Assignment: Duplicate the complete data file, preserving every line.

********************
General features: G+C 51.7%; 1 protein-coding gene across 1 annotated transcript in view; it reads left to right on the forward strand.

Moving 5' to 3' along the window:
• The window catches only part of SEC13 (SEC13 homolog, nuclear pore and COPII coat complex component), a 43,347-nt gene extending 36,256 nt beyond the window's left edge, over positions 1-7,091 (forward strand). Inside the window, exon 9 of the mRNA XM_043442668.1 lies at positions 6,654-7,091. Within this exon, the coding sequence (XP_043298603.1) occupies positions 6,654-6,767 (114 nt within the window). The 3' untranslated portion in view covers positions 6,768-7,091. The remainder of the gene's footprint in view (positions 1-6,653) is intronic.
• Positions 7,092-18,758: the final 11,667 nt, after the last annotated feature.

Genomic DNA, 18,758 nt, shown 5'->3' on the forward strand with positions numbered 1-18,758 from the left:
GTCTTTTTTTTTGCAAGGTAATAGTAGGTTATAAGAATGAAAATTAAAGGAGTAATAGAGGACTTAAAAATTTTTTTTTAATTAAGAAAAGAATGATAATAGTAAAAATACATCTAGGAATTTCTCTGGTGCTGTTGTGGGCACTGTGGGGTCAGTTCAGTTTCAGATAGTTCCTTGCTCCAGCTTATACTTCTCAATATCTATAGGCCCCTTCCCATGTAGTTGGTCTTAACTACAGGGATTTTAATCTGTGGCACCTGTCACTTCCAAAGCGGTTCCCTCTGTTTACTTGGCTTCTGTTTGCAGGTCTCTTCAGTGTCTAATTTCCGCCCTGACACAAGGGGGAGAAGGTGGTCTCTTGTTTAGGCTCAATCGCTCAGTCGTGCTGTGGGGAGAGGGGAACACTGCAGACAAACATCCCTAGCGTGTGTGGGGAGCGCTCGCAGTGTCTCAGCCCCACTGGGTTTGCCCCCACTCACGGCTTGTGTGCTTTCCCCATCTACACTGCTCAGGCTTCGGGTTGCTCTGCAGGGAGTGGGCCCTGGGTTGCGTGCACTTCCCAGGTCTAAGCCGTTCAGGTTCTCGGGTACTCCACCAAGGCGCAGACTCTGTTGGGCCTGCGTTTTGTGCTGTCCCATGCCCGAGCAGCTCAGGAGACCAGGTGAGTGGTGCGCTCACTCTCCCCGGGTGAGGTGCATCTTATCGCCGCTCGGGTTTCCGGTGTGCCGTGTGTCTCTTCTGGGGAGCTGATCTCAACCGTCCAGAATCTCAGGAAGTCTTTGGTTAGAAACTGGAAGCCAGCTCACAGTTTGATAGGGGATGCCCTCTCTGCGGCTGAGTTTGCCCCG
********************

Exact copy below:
General features: G+C 51.7%; 1 protein-coding gene across 1 annotated transcript in view; it reads left to right on the forward strand.

Moving 5' to 3' along the window:
• The window catches only part of SEC13 (SEC13 homolog, nuclear pore and COPII coat complex component), a 43,347-nt gene extending 36,256 nt beyond the window's left edge, over positions 1-7,091 (forward strand). Inside the window, exon 9 of the mRNA XM_043442668.1 lies at positions 6,654-7,091. Within this exon, the coding sequence (XP_043298603.1) occupies positions 6,654-6,767 (114 nt within the window). The 3' untranslated portion in view covers positions 6,768-7,091. The remainder of the gene's footprint in view (positions 1-6,653) is intronic.
• Positions 7,092-18,758: the final 11,667 nt, after the last annotated feature.

Genomic DNA, 18,758 nt, shown 5'->3' on the forward strand with positions numbered 1-18,758 from the left:
GTCTTTTTTTTTGCAAGGTAATAGTAGGTTATAAGAATGAAAATTAAAGGAGTAATAGAGGACTTAAAAATTTTTTTTTAATTAAGAAAAGAATGATAATAGTAAAAATACATCTAGGAATTTCTCTGGTGCTGTTGTGGGCACTGTGGGGTCAGTTCAGTTTCAGATAGTTCCTTGCTCCAGCTTATACTTCTCAATATCTATAGGCCCCTTCCCATGTAGTTGGTCTTAACTACAGGGATTTTAATCTGTGGCACCTGTCACTTCCAAAGCGGTTCCCTCTGTTTACTTGGCTTCTGTTTGCAGGTCTCTTCAGTGTCTAATTTCCGCCCTGACACAAGGGGGAGAAGGTGGTCTCTTGTTTAGGCTCAATCGCTCAGTCGTGCTGTGGGGAGAGGGGAACACTGCAGACAAACATCCCTAGCGTGTGTGGGGAGCGCTCGCAGTGTCTCAGCCCCACTGGGTTTGCCCCCACTCACGGCTTGTGTGCTTTCCCCATCTACACTGCTCAGGCTTCGGGTTGCTCTGCAGGGAGTGGGCCCTGGGTTGCGTGCACTTCCCAGGTCTAAGCCGTTCAGGTTCTCGGGTACTCCACCAAGGCGCAGACTCTGTTGGGCCTGCGTTTTGTGCTGTCCCATGCCCGAGCAGCTCAGGAGACCAGGTGAGTGGTGCGCTCACTCTCCCCGGGTGAGGTGCATCTTATCGCCGCTCGGGTTTCCGGTGTGCCGTGTGTCTCTTCTGGGGAGCTGATCTCAACCGTCCAGAATCTCAGGAAGTCTTTGGTTAGAAACTGGAAGCCAGCTCACAGTTTGATAGGGGATGCCCTCTCTGCGGCTGAGTTTGCCCCG